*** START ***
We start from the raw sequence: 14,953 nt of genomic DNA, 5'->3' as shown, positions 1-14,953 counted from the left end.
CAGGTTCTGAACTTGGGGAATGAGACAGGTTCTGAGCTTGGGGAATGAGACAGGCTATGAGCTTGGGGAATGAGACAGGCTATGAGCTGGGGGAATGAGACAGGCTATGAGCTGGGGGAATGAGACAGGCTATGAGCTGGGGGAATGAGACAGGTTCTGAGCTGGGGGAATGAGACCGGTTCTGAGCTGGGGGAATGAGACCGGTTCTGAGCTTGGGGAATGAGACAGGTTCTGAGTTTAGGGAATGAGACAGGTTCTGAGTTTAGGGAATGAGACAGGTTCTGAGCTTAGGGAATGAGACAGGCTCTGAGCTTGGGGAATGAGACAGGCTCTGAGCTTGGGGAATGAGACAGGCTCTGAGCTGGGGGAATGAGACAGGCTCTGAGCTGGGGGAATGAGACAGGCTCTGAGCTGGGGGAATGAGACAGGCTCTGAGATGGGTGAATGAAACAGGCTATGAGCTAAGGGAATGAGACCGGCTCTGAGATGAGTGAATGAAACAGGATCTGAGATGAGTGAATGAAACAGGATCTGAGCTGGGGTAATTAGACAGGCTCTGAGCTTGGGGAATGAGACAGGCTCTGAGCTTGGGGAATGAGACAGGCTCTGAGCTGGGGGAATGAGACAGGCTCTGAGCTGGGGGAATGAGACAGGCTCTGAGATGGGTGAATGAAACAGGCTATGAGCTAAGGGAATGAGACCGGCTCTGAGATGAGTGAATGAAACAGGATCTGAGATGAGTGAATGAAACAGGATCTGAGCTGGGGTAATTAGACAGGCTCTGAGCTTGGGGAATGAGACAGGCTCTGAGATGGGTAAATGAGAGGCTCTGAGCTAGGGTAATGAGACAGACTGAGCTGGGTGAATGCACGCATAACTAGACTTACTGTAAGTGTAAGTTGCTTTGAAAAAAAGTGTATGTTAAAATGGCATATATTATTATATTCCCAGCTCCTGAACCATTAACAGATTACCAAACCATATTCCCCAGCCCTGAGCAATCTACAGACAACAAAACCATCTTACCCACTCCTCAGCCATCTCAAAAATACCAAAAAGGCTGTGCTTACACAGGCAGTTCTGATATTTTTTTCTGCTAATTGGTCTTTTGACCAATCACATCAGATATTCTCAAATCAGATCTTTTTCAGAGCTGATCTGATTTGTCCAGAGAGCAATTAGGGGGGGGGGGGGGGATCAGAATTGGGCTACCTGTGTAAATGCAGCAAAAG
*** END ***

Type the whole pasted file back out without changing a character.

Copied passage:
We start from the raw sequence: 14,953 nt of genomic DNA, 5'->3' as shown, positions 1-14,953 counted from the left end.
CAGGTTCTGAACTTGGGGAATGAGACAGGTTCTGAGCTTGGGGAATGAGACAGGCTATGAGCTTGGGGAATGAGACAGGCTATGAGCTGGGGGAATGAGACAGGCTATGAGCTGGGGGAATGAGACAGGCTATGAGCTGGGGGAATGAGACAGGTTCTGAGCTGGGGGAATGAGACCGGTTCTGAGCTGGGGGAATGAGACCGGTTCTGAGCTTGGGGAATGAGACAGGTTCTGAGTTTAGGGAATGAGACAGGTTCTGAGTTTAGGGAATGAGACAGGTTCTGAGCTTAGGGAATGAGACAGGCTCTGAGCTTGGGGAATGAGACAGGCTCTGAGCTTGGGGAATGAGACAGGCTCTGAGCTGGGGGAATGAGACAGGCTCTGAGCTGGGGGAATGAGACAGGCTCTGAGCTGGGGGAATGAGACAGGCTCTGAGATGGGTGAATGAAACAGGCTATGAGCTAAGGGAATGAGACCGGCTCTGAGATGAGTGAATGAAACAGGATCTGAGATGAGTGAATGAAACAGGATCTGAGCTGGGGTAATTAGACAGGCTCTGAGCTTGGGGAATGAGACAGGCTCTGAGCTTGGGGAATGAGACAGGCTCTGAGCTGGGGGAATGAGACAGGCTCTGAGCTGGGGGAATGAGACAGGCTCTGAGATGGGTGAATGAAACAGGCTATGAGCTAAGGGAATGAGACCGGCTCTGAGATGAGTGAATGAAACAGGATCTGAGATGAGTGAATGAAACAGGATCTGAGCTGGGGTAATTAGACAGGCTCTGAGCTTGGGGAATGAGACAGGCTCTGAGATGGGTAAATGAGAGGCTCTGAGCTAGGGTAATGAGACAGACTGAGCTGGGTGAATGCACGCATAACTAGACTTACTGTAAGTGTAAGTTGCTTTGAAAAAAAGTGTATGTTAAAATGGCATATATTATTATATTCCCAGCTCCTGAACCATTAACAGATTACCAAACCATATTCCCCAGCCCTGAGCAATCTACAGACAACAAAACCATCTTACCCACTCCTCAGCCATCTCAAAAATACCAAAAAGGCTGTGCTTACACAGGCAGTTCTGATATTTTTTTCTGCTAATTGGTCTTTTGACCAATCACATCAGATATTCTCAAATCAGATCTTTTTCAGAGCTGATCTGATTTGTCCAGAGAGCAATTAGGGGGGGGGGGGGGGATCAGAATTGGGCTACCTGTGTAAATGCAGCAAAAG